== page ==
I’m back in my room, with its windows looking out over Issyk Kul, after more than two weeks in Bishkek. I was there mostly for “business,” but with a per diem and a consistent string of friends coming in and out of the city, business naturally mixed with leisure.
Carrie Hessler-Radelet, Peace Corps’ director, visited Kyrgyzstan a few weeks back to talk with staff, see what volunteers do, and meet relevant government officials to talk about the role of Peace Corps in this country. I was thrilled to be one of a handful of volunteers invited to a reception held at the ambassador’s home in her honor. The highlight of the night was eating brownies while volunteers, embassy staff, the ambassador, and the director introduced themselves and shared stories from their Peace Corps service. It was a great reminder of the company I share as a Peace Corps volunteer 🙂
The reception was close enough to the start of a 10-day training that I opted to stay in the city instead of going back to Cholpon Ata for the weekend. What could have just been a weekend of lounging turned into a good bit of work (don’t get me wrong, there was still plenty of lounging). The thing I’m most excited about was my tea and brainstorming meeting with the leadership of the FORUM English Language Teachers Association; we’ve got a great project in the works, which will hopefully improve professional development opportunities for village teachers around the country.
I had to get used to a 9 to 5 schedule once the training started; what a strange routine for volunteers who’ve been working without much consistent structure for the past year! This training was for all staff and volunteers who are responsible for training the new cohort of trainees, who all arrived Monday. In addition to putting the finishing touches on the training schedule, I got to learn more about coaching, giving feedback, and facilitating meetings. The days were long and busy, and while it was sometimes frustrating to come into work knowing that the calendar was going to change again, there was something about the “go-go-go” atmosphere that’s got me fired up and ready to get to business.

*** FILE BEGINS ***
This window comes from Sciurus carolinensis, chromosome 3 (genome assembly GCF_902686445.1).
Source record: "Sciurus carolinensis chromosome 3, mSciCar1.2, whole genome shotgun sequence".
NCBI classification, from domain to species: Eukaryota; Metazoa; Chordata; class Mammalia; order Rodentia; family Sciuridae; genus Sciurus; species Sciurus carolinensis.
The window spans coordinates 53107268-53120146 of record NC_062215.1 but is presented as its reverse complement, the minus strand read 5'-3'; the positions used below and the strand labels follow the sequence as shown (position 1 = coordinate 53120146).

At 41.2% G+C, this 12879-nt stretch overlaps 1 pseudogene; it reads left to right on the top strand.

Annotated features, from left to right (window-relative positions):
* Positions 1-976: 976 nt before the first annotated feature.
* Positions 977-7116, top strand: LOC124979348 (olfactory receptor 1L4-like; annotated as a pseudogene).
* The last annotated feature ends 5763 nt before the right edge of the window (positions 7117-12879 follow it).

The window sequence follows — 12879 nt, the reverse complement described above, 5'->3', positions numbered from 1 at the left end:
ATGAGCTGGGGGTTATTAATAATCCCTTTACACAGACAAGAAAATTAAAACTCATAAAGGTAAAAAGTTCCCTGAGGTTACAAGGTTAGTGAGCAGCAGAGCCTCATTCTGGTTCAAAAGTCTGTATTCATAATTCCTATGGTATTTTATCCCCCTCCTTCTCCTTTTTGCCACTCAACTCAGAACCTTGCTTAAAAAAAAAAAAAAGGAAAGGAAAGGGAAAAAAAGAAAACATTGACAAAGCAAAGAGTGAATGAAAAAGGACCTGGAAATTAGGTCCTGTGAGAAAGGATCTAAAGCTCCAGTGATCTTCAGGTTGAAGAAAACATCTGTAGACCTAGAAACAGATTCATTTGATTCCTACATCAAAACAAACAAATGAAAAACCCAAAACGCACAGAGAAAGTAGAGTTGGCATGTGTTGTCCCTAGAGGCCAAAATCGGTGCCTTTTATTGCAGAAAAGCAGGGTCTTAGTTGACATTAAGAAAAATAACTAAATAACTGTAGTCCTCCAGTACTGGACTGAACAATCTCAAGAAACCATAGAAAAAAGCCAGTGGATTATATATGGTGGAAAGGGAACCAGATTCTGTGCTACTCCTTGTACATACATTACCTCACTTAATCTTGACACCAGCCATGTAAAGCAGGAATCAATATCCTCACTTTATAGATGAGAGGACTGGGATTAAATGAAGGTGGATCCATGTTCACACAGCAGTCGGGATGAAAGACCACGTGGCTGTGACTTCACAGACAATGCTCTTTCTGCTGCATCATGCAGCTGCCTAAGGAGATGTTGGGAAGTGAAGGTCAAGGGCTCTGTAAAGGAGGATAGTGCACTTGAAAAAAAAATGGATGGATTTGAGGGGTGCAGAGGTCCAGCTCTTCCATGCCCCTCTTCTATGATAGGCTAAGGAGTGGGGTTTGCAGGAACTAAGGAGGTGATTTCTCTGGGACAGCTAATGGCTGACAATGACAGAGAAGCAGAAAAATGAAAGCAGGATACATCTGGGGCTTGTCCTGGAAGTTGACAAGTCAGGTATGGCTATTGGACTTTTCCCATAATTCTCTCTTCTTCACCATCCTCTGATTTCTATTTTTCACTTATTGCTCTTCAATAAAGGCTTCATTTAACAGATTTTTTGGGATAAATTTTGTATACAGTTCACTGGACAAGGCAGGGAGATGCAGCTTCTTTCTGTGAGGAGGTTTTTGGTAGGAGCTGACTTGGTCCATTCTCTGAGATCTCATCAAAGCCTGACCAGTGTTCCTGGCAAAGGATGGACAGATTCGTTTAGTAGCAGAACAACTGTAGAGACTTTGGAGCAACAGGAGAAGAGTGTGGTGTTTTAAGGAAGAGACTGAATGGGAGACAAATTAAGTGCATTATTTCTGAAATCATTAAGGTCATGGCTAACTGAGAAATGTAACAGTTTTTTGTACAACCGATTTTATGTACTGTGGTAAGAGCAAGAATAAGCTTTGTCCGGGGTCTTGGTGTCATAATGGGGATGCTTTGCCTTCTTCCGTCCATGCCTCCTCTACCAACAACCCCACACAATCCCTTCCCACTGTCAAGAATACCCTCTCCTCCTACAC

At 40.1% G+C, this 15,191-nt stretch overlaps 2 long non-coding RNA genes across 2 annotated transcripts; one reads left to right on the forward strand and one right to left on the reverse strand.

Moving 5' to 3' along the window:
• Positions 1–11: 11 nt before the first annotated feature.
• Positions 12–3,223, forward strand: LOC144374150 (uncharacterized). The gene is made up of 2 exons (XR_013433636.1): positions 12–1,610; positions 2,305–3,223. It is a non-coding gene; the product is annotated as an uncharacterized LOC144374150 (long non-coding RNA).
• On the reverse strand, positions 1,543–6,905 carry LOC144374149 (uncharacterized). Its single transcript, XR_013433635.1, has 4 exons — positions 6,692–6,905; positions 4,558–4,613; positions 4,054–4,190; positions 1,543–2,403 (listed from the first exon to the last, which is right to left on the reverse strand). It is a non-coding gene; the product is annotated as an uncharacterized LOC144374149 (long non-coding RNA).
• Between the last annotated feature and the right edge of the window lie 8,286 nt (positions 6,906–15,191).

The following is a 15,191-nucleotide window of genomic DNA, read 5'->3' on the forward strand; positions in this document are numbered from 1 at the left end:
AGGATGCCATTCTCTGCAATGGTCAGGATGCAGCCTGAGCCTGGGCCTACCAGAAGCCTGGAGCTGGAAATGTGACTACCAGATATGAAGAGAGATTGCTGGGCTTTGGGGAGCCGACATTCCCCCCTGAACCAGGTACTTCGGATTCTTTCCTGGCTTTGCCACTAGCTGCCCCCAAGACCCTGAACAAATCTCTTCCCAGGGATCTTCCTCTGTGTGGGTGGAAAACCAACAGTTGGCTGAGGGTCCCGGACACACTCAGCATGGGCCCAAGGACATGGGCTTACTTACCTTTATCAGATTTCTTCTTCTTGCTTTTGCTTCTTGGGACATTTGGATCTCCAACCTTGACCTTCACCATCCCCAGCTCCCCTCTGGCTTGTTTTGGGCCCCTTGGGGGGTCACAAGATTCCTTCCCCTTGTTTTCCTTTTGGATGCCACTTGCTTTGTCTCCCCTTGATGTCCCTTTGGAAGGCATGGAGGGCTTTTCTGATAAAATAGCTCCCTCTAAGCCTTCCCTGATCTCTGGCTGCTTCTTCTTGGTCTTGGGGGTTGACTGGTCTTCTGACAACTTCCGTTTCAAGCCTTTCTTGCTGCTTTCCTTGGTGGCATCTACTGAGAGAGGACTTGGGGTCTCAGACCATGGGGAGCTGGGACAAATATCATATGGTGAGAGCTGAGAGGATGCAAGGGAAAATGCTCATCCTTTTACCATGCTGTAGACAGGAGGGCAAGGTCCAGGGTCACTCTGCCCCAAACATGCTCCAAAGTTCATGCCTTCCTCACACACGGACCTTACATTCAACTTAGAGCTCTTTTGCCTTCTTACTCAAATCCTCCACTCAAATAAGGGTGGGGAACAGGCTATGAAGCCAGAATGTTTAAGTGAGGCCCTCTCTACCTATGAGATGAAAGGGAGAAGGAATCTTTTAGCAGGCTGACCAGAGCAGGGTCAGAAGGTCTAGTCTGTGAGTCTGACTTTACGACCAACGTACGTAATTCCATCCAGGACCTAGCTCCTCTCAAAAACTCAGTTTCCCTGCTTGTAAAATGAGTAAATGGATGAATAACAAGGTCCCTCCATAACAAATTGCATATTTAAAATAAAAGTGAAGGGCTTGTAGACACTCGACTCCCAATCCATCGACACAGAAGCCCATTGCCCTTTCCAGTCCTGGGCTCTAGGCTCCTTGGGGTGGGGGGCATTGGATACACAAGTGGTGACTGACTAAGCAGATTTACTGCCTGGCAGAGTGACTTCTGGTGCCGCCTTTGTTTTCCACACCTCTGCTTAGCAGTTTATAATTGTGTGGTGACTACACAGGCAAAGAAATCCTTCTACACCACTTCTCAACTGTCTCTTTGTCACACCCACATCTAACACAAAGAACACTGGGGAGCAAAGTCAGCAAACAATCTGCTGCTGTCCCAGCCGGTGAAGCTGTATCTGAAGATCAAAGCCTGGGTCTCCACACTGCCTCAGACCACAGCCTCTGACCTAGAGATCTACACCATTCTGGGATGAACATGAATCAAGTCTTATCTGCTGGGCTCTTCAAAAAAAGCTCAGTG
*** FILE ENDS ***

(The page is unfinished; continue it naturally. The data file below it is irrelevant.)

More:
Like I said at the beginning of the post, this trip wasn’t all business. There was plenty of lounging – sitting in parks, playing cards on the balcony, shooting the breeze for hours and hours. Most importantly, I ate well (Chinese hot pot, Indian, regular trips to a nearby Turkish cafe, an all-you-can-eat buffet at the chic Korean chicken place, the full sweep of Bishkek burgers) and watched people eat well (a handful of volunteers competed in a hot dog eating contest). It’s not that I eat poorly at site, but 1) a person can only do noodles and potatoes so many times and 2) there’s something about eating in nice cafes every day that made me feel like I was back home.
It’s funny how much my impressions of the city have changed since I first visited a year and a half ago. During that trip, when I was frustrated with the transition from university to “real life,” Bishkek was certainly a fascinating place, but I don’t think I would have described it as beautiful or fancy. Now that I live in a town without stoplights and where cafes are only open during tourist season, though, Bishkek is the City of Dreams.